Post submitted by Kristopher Hawkins, HRC Diversity Program Intern.
This past weekend, HRC hosted the third annual Men & Leadership Retreat: Equality Leaders for the 21st Century. This summit of 26 HRC volunteers and personnel from across the nation worked to further develop their leadership skills, and to take on positions of leadership at HRC on their respective steering committees and boards. As part of the Equality Leaders program, this retreat is a complement to the Women & Leadership Retreat and the Equality Leaders alumni gatherings that convene alumni of both retreats for day-long sessions of joint facilitated learning. The participants left the retreat with enhanced self-awareness, a developed awareness of others, a new sense of courageous action and a better understanding of collaboration. The common theme at the end of the experience can be described in one word: brotherhood.
I had the honor of participating alongside these men and I left with a better understanding of myself and a refreshing reminder of why I am here at HRC. I was reminded of the larger work that HRC fights for, and the ways that my brothers execute their work across the nation. Because I had the opportunity to work both behind the scenes and as a participant, I had the chance to help develop the program from start to finish. In my leadership stand (a statement made by each participant about their leadership goals moving forward), I stated that I would continue to develop my leadership skills to better myself, my local community and HRC. For me, it is important to give back to the HRC, when it has given so much to me in just three short weeks. The retreat consisted of several different elements such as emotional development, presentation style, effective communication, active listening, leadership style and archetypal awareness. Trying to explain the true experience of the retreat, however, isn’t easy.
Kevin Stone, for example, who serves on the HRC Los Angeles Board of Governors, said that he is grateful because he now has 27 pillars of support (brothers) that he can rely on, including the incredible facilitators. Through reflecting on his experience, Kevin said, “I have been a leader for more than 30 years and thought my leadership style was complete. Then I walked into the Men & Leadership retreat. Early on, my mentor taught me that people will not remember what you say or do, but they will always remember how you make them feel (a quote from Maya Angelou). That’s why I’ve worked hard to support others and be my best. But I also learned that I need the support of others. That a team is a living, breathing organism with infinite loops and circles of dependency and needs. Which is why I will lead with concern, care and clarity; be emotionally available to my team; understand my weaknesses and even laugh at them, and also share how I overcome them … and most importantly, I will accept that I am a work in progress and that I always will be.”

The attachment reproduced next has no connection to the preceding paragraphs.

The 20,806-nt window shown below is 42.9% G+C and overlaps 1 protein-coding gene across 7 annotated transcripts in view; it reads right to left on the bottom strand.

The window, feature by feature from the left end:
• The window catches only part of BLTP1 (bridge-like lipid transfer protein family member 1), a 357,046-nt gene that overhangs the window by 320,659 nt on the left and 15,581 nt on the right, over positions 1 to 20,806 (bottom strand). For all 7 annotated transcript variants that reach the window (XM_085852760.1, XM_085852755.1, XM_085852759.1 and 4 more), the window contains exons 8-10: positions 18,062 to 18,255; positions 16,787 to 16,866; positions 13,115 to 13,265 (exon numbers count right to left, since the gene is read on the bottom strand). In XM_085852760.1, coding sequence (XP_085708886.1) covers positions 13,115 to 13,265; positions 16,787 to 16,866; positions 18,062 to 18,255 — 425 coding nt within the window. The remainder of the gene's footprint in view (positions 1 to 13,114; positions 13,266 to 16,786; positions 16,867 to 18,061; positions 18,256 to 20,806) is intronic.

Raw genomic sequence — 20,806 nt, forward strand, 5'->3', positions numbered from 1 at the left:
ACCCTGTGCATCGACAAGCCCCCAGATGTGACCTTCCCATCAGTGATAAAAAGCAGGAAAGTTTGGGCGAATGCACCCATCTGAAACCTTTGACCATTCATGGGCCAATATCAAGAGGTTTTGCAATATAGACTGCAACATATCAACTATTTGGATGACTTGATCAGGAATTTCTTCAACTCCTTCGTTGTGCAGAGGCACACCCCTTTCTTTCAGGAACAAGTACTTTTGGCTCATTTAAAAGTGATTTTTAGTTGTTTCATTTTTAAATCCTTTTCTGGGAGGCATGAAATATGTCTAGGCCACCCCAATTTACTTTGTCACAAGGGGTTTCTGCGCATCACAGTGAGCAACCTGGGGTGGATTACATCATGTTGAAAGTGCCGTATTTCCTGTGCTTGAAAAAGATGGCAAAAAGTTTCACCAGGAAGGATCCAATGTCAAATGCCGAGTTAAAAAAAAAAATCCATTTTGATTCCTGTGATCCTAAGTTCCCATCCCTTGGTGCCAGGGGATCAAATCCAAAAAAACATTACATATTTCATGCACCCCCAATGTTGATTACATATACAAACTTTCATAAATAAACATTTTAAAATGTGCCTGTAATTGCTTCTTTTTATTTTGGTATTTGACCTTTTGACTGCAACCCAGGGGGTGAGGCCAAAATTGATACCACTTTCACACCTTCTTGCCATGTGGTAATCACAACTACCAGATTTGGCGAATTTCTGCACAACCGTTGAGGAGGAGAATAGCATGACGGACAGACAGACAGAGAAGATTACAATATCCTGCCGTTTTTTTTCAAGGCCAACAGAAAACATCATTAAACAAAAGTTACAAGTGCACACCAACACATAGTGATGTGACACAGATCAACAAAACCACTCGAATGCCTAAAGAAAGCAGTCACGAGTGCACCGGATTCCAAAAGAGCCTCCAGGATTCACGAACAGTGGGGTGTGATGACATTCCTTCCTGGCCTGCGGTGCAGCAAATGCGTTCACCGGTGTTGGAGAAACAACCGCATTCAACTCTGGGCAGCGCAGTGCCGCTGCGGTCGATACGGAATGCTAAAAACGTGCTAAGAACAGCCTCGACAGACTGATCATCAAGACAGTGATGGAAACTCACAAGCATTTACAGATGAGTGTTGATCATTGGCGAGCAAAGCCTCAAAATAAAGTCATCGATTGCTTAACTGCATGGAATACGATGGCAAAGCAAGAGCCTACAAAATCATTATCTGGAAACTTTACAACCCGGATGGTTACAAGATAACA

Oliver Blumer, Diversity Co-Chair of the HRC Dallas / Ft. Worth steering committee and passionate advocate for the transgender community, said that his experience of the retreat, “transcends most leadership trainings. It provided a space that challenged my comfort zones and allowed me to step through barriers that had kept me frozen in my leadership. Concomitantly, it helped me build a community of brothers to support and hold me in my new directives.”
Rich Meyers, who serves as the Corporate Sponsorship Co-Chair on the Los Angeles Steering Committee, shares one of his directives: “HRC chose to make an investment in me, and I plan to show a return on that investment. Through public education and advocacy, I’m working with the HRC Foundation to organize its first Inclusive Blood Drive on September 20th to encourage the FDA to reconsider its permanent ban on gay men donating blood, while we honor those who are unable to donate for themselves. Overturning this ban has been a passion of mine and we’ve galvanized strong community support. The leadership support HRC has given me, and the network you’ve allowed me to build, will help our efforts tremendously.”
In addition to 23 HRC volunteers from across the country, two staff members Michael Toumayan (Religion and Faith Program Manager) and Jason Lott (Deputy Director, Direct Response & Monthly Giving) left the experience with a similar sense of camaraderie. As Jason pointed out, “HRC’s volunteers are so essential to the work that we do every day, and I was grateful for the chance to build deep connections with these men as we started a transformational journey together. A community of mutual love and support has been forged that will support us as we further the cause of LGBT equality in the years to come.” Michael echoed this sentiment, stating that, “the experience was incredible. Understanding that even the best and brightest of us have doubts, worries and anxieties, but persevere nonetheless has now enlightened me to step up out of my shell and become a catalyst for my personal transformation and self-awareness.”